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Oxidative Medicine and Cellular Longevity
Volume 2016, Article ID 8524267, 15 pages
http://dx.doi.org/10.1155/2016/8524267
Research Article

Differential Mitochondrial Adaptation in Primary Vascular Smooth Muscle Cells from a Diabetic Rat Model

1Division of Endocrinology, University of Colorado Anschutz Medical Campus, Aurora, CO 80045, USA
2Department of Medicine, Denver VA Medical Center, Denver, CO 80220, USA
3Department of Bioengineering, University of Colorado Anschutz Medical Campus, Aurora, CO 80045, USA
4Department of Cardiology, University of Colorado Anschutz Medical Campus, Aurora, CO 80045, USA
5Division of Pulmonary Sciences and Critical Care Medicine, University of Colorado Anschutz Medical Campus, Aurora, CO 80045, USA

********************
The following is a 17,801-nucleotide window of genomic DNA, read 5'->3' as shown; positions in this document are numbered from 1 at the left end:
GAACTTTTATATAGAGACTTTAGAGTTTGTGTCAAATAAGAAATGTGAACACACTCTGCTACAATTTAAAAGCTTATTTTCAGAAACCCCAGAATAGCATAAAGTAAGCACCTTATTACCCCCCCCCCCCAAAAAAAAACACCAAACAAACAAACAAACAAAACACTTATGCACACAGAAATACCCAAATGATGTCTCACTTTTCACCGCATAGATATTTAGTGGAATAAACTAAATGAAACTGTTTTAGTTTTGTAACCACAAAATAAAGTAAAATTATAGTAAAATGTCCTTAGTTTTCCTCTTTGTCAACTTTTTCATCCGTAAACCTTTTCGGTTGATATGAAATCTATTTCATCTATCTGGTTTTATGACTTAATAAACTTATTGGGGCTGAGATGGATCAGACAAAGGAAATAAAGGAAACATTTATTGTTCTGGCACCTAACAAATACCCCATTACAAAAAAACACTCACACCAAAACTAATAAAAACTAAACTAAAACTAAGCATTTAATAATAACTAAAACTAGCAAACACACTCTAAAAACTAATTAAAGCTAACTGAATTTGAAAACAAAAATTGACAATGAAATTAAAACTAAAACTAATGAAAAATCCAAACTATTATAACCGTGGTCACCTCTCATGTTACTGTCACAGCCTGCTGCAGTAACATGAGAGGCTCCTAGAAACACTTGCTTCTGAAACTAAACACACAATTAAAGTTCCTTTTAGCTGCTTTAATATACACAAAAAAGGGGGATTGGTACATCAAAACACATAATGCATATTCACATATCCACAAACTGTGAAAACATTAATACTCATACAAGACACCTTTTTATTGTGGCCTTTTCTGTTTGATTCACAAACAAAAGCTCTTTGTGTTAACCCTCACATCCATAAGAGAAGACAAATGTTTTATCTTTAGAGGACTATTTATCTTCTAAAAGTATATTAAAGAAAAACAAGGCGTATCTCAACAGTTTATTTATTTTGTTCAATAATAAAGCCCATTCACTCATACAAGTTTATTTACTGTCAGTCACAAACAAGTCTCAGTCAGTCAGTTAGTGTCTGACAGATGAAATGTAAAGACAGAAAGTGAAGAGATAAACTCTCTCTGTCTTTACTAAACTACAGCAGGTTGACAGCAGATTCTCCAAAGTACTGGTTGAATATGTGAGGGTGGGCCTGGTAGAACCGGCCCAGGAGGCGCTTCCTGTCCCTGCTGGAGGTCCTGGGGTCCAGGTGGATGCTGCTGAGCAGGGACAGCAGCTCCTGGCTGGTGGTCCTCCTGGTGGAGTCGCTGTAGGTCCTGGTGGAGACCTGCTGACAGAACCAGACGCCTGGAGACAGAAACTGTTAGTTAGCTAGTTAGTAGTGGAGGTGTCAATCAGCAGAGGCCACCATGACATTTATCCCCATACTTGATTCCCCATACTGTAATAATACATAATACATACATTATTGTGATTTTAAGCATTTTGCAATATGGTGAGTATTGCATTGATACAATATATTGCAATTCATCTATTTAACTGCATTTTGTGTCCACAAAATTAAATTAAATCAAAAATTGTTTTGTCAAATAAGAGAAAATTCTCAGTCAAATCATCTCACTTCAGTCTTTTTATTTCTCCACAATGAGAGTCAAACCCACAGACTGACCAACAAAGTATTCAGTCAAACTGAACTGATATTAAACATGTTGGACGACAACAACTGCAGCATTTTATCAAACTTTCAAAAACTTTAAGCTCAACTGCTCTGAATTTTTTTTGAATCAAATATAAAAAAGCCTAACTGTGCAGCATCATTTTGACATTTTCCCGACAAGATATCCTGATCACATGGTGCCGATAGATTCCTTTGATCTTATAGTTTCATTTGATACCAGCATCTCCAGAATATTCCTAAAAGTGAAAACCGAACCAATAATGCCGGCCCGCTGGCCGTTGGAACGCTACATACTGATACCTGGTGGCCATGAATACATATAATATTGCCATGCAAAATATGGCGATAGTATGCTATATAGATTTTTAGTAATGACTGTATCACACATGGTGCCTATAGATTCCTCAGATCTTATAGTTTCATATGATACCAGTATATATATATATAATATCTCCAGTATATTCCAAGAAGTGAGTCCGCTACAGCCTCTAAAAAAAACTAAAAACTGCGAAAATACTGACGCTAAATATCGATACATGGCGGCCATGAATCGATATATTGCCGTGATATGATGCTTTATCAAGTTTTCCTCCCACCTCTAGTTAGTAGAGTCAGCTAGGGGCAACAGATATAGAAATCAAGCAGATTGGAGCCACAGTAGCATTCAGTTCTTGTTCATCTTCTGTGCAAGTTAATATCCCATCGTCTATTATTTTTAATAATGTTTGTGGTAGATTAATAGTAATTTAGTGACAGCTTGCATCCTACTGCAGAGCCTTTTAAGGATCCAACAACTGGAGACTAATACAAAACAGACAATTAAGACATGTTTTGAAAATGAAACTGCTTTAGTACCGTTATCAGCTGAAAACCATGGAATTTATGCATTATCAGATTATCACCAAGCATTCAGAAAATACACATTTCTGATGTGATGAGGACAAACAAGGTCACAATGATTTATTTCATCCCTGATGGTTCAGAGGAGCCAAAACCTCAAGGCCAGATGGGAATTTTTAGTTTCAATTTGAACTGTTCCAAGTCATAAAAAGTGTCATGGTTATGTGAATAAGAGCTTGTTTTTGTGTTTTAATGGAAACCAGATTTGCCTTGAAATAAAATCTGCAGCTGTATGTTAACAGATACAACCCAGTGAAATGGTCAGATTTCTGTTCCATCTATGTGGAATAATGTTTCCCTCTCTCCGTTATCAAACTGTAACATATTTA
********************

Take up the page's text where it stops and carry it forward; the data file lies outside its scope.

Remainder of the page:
6Center for Women’s Health Research, University of Colorado School of Medicine, Aurora, CO 80045, USA

Received 18 September 2015; Revised 10 November 2015; Accepted 19 November 2015

Academic Editor: Umesh Yadav

Copyright © 2016 Amy C. Keller et al. This is an open access article distributed under the Creative Commons Attribution License, which permits unrestricted use, distribution, and reproduction in any medium, provided the original work is properly cited.

Abstract